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By Marie-Pier Houde

October 9, 2020

 

Any photographer would say that it's almost impossible to mess up a photo taken at the golden hour. Indeed, a landscape taken at this time of day takes on a whole new dimension; the tints are warm and the shadows are flattering because they are better diffused due to the position of the sun in the sky. The golden hour is a privileged moment in photography and to make the most of it you should plan your photo sessions accordingly.


What and When is the Golden Hour?

Depending on whether you are an early bird or a night owl, you can capture your golden hour images at two different times of the day. The golden hour itself is not a set time since its characteristic light depends on where you are and is prominent at the beginning and end of the day, when the sun is about 6° above or below the horizon.

Early in the day: a few minutes before sunrise until full daylight.

In the late afternoon: a few minutes before sunset until the blue hour. The latter occurs a few minutes after sunset until night. The sky then takes on a dark blue hue. 


Marie-Pier Houde - Fermette de l’Hôtel Germain Charlevoix
Sony a7 II + Sony FE 16-35mm f/4 ZA OSS
1/125  |  f/16  |  ISO 100

 

Planning your Golden Hour photo shoot

Depending on where you are and the time of the year, the golden hour will not last exactly one hour. In order to optimize all your time during your photo session, it is recommended that you do some scouting a few days before, so that you know what you want to shoot. Several photo apps, such as PhotoPills, allow you to track the position of the sun in the sky according to the day or the place where you are. This kind of tool is very important if you want to be able to plan your photo outings efficiently.

 


When is the golden hour today? The PhotoPills App can give you the answer.


A soft light

Because the sun is closer to the horizon, sunlight travels farther through the atmosphere. This results in a softer light, with greatly reduced intensity. This is a great moment for landscape photography, because the contrasts are less strong and the scene will be exposed more evenly. For portraits, you won't have to use a flash to reduce harsh shadows on your model's face.

PRO TIP : Diffuse light means less intensity. Watch your aperture and exposure speed throughout your photo shoot. Since the sun moves quickly in the sky, you'll probably need to readjust throughout the golden hour. Also, if light becomes scarce, increase your ISO a little or use a tripod to allow for slower shutter speeds.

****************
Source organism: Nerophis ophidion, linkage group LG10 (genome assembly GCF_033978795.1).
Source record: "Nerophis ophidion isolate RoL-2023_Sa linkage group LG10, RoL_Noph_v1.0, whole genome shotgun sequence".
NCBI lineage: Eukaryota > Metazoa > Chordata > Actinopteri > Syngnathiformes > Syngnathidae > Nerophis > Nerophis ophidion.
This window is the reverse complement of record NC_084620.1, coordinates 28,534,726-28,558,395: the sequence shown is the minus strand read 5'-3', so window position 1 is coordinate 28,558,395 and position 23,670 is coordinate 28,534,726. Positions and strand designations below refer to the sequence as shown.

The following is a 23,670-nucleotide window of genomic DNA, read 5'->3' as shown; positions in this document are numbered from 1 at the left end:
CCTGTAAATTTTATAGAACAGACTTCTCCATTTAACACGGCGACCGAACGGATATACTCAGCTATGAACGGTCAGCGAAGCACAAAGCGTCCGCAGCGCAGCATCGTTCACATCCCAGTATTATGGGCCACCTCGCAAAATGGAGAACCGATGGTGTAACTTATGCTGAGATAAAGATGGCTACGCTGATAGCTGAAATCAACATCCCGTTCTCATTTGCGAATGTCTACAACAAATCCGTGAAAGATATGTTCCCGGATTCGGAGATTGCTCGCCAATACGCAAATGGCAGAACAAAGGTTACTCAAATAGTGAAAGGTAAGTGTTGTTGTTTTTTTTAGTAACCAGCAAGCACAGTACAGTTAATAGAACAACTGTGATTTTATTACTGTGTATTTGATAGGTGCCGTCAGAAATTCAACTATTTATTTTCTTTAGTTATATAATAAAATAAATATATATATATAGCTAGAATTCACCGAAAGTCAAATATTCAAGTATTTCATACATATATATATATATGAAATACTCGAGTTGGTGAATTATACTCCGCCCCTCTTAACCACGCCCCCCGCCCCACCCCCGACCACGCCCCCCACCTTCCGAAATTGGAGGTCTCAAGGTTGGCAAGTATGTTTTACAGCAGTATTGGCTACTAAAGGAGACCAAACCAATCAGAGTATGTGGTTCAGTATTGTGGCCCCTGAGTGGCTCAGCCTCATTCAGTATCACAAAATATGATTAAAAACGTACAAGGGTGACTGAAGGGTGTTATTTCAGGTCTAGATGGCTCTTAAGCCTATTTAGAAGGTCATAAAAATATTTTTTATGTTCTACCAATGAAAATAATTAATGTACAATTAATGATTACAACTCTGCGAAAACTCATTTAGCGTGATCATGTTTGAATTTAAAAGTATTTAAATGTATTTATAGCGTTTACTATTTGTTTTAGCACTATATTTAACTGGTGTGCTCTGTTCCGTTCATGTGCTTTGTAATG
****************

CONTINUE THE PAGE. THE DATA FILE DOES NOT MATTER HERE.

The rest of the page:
Take advantage of the warm tints

Think of Golden Hour as the ultimate photo filter! The colours of landscapes and portraits are vibrant and the contrasts are pleasing, while the lighting brings more depth to your photos.



Marie-Pier Houde - Vache Highland de l’Hôtel Germain Charlevoix
Sony a7 II + Sony FE 16-35mm f/4 ZA OSS
1/125  |  f/4  |  ISO 100

 


Make use of lens flares caused by the Sun

Lens flares are usually something we want to avoid in photography. On the other hand, during the golden hour, we are sometimes dazzled by the position of the sun, so why not let this effect show in our pictures? Move around and enjoy creating reflections that will give a completely different look to your photos. When well executed, the sun's lens flares add colour and a special touch to your images.

 


Marie-Pier Houde - Saint-Aimée-des-Lacs dans Charlevoix
Nikon D610 + Nikon AF-S Nikkor 50mm f/1.4G
1/4000  |  f/2.8  |  ISO 100

 

Create silhouettes

Placing your subject in front of a light source creates a backlight and silhouette effect. The Golden Hour is the perfect setting if you want to create silhouettes on an orange or golden background. If you wish to avoid the effect while still placing your subject in front of the sun, use a light bouncer to counter it.

In the meantime, if you want to be ready and maximize your time during golden hour photo shoots, you can improve your understanding of light in photography with our in-store, on location or online photo courses.

 


See Other Blog Entries By Marie-Pier Houde